by Douglas JE Barnes
In permaculture, we look
to a problem as being a solution. Much money is spent battling the cold in places like Canada, Scandinavia, Scotland, Tasmania,
Russia, Argentina, and so on. But the cold can also be a valuable resource. Unfortunately, the cold is a largely untapped
resource in most places. That said, there are some hopeful developments being made. For example, many office towers in Toronto,
Canada are now cooled using a deep water cooling system that draws frigid water from Lake Ontario. While the buildings themselves
are not sustainable, this method is less energy intensive than powering large air conditioning units to cool each building.
are techniques for the rest of us - passive cooling techniques - that we can use to beat the heat.
Food needs to be
kept cool for preservation purposes. The zeer pot described above is one cheap solution. But if one has the means, it is possible
to design a passive cold cupboard that doesn’t require energy to operate. In almost any region of the Earth, the ground
is going to be cooler than the surrounding air in the summer season (areas of geothermal activity are an exception to this
and offer heating potential instead of cooling potential). A cold cupboard makes it possible to replace a large part of one’s
cooling needs with a system requiring no outside energy inputs.
<http://www.energybulletin.net/image/uploads/22809/newswire_Cold-cupboard.jpg>The cupboard itself
would be a fully insulated space within the home with the same magnetic seal on the doors that refrigerators have. Cool air
is drawn in to the bottom of the cupboard through a pipe running under the house with the pipe itself 4 to 6 feet (1.2 to
approx. 2 metres) underground and with an opening to the surface outside. (See diagram - click to enlarge.) A drain should
be installed in the pipe to allow for condensation forming in the pipe. A second pipe at the top of the cupboard vents to
the outside of the house. The external portion of this vent should have access to full sun and be painted black. This will
cause the air inside it to heat and rise, which in turn causes cool air to be sucked in through the bottom pipe.
<http://www.energybulletin.net/image/uploads/22809/newswire_Desert-cooling.jpg>Another variation is the wind chimney, which is
sometimes employed in deserts. In the direction of the prevailing cool winds, a scoop-like vent is placed and a pipe is laid
under the ground from it to the house. Where it reaches the house, the air passes over a container filled with dampened charcoal.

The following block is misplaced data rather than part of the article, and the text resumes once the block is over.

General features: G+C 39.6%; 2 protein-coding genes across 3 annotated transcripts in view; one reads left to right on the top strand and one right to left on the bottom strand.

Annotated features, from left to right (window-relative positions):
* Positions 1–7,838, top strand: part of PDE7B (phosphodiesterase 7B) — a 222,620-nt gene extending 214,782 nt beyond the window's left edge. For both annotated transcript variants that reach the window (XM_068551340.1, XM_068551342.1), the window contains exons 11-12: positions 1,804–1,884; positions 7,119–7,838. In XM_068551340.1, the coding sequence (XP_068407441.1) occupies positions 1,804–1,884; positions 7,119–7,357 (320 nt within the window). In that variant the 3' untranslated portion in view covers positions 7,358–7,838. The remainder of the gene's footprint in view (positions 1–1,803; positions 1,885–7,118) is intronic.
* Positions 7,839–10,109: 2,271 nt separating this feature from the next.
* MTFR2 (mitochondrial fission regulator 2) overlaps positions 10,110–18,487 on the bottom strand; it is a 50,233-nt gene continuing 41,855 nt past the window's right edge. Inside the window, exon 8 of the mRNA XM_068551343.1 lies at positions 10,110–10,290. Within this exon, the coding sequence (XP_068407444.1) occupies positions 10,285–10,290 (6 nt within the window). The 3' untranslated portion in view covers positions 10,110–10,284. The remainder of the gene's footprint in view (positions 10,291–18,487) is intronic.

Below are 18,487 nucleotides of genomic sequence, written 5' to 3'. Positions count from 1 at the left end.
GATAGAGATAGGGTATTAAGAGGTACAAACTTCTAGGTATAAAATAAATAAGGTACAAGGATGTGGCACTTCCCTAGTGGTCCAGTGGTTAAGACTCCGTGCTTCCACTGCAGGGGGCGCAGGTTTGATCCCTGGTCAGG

This causes evaporative cooling of the air before it enters the home. Charcoal is used both as a sponge to hold the water
and as a means of keeping the water fresh.
Another strategy put into effect in tropical and sub-tropical areas is the
shade house. A shade house is simple an area on the shaded side of a home with a vine-covered trellis to create a shaded sanctuary.
Often these shade houses will contain an outside kitchen to prevent the heat of cooking from entering the home. Subtropical
areas would have two kitchens, one inside for the winter, and one outside for the summer. Urban temperate areas suffering
from the thermal island effect would also benefit greatly by the shade house strategy.
<http://www.energybulletin.net/image/uploads/22809/newswire_Subtropical-home.jpg> <http://www.energybulletin.net/image/uploads/22809/newswire_Subtropical-home.jpg>If you are living in a tropical or sub-tropical region and building a new home, you can
increase airflow through the home by substituting the simple “box” design for one with more corners in it (see
diagram). This will allow greater airflow through the home.
<http://www.energybulletin.net/image/uploads/22809/newswire_Tropical-house.jpg> <http://www.energybulletin.net/image/uploads/22809/newswire_Tropical-house.jpg>In tropical regions, it is beneficial to design a traditional tropical home with wall vents
and a vaulted roof of permeable material to draw cool air in and push hot air out. (See diagram.)
are not only sustainable cooling solutions, they also save money by using available cold as a resource.
~~~~~~~~~~~~~~~ Editorial Notes ~~~~~~~~~~~~~~~~~~~
According to the IEA <http://www.eia.doe.gov/emeu/reps/enduse/er01_us.html>:
Electricity consumption by 107 million U.S. households in 2001 totaled 1,140 billion
kWh. The most significant end uses were central air-conditioning and refrigerators, each of which accounted for about 14 percent
of the U.S. total.
These strategies outlined by Douglas and Scott show how we can radically reduce
that while still living in relative comfort.
See also Man Retrofits Freezer to Make an Ultra-Efficient
Fridge <http://www.treehugger.com/files/2005/07/man_retrofits_f.php> over at Treehugger.
An off-grid experimenter in Australia, Tom Chalko, has retrofitted a chest freezer
to create a fridge that uses only 100 watt-hours (0.1 kWh) per day!
Tom's tests were done in winter, but nevertheless, a very impressive energy saving.
The average American fridge by comparision uses 4 kWh/d <http://www.eia.doe.gov/emeu/reps/enduse/er01_us.html>. I've been working on a cheaper and simpler option than Tom's in the last week, simply
wiring in an off-the-shelf replacement refrigerator thermostat into a small chest freezer. I've had some success, although
because the temperature probe is longer than the one it is replacing, half of it doesn't fit, and I think as a result I can't
get the temperature above 2°C (36°F), whereas I'd like to run it at around 8-10 for minimal energy use. I'll try to write
something up about it when I figure it out!